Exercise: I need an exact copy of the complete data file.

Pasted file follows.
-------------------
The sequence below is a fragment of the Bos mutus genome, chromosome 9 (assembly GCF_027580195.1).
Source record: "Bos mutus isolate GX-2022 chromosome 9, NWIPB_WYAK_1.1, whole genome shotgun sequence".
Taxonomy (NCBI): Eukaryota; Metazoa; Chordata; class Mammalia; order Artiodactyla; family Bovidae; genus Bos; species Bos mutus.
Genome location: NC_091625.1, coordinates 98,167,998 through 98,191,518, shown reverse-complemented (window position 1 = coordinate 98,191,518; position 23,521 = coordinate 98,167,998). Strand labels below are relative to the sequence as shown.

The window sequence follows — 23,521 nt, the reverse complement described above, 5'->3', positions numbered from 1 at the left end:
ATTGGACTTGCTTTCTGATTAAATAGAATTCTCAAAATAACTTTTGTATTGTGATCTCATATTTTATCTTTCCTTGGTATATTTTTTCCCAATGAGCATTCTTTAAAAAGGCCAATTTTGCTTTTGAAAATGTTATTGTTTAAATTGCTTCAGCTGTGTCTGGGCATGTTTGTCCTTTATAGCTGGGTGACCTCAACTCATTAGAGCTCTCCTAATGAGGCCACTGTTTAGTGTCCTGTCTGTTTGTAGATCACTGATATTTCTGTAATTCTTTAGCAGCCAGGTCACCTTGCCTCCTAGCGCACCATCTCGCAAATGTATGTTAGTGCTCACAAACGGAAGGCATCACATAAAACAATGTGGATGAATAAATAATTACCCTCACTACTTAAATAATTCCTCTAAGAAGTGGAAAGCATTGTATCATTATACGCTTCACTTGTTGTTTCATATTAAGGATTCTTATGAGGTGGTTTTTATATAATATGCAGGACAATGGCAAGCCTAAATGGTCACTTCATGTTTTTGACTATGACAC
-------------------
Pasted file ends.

The sequence below is a fragment of the Bos mutus genome, chromosome 9 (assembly GCF_027580195.1).
Source record: "Bos mutus isolate GX-2022 chromosome 9, NWIPB_WYAK_1.1, whole genome shotgun sequence".
Taxonomy (NCBI): Eukaryota; Metazoa; Chordata; class Mammalia; order Artiodactyla; family Bovidae; genus Bos; species Bos mutus.
Genome location: NC_091625.1, coordinates 98,167,998 through 98,191,518, shown reverse-complemented (window position 1 = coordinate 98,191,518; position 23,521 = coordinate 98,167,998). Strand labels below are relative to the sequence as shown.

The window sequence follows — 23,521 nt, the reverse complement described above, 5'->3', positions numbered from 1 at the left end:
ATTGGACTTGCTTTCTGATTAAATAGAATTCTCAAAATAACTTTTGTATTGTGATCTCATATTTTATCTTTCCTTGGTATATTTTTTCCCAATGAGCATTCTTTAAAAAGGCCAATTTTGCTTTTGAAAATGTTATTGTTTAAATTGCTTCAGCTGTGTCTGGGCATGTTTGTCCTTTATAGCTGGGTGACCTCAACTCATTAGAGCTCTCCTAATGAGGCCACTGTTTAGTGTCCTGTCTGTTTGTAGATCACTGATATTTCTGTAATTCTTTAGCAGCCAGGTCACCTTGCCTCCTAGCGCACCATCTCGCAAATGTATGTTAGTGCTCACAAACGGAAGGCATCACATAAAACAATGTGGATGAATAAATAATTACCCTCACTACTTAAATAATTCCTCTAAGAAGTGGAAAGCATTGTATCATTATACGCTTCACTTGTTGTTTCATATTAAGGATTCTTATGAGGTGGTTTTTATATAATATGCAGGACAATGGCAAGCCTAAATGGTCACTTCATGTTTTTGACTATGACAC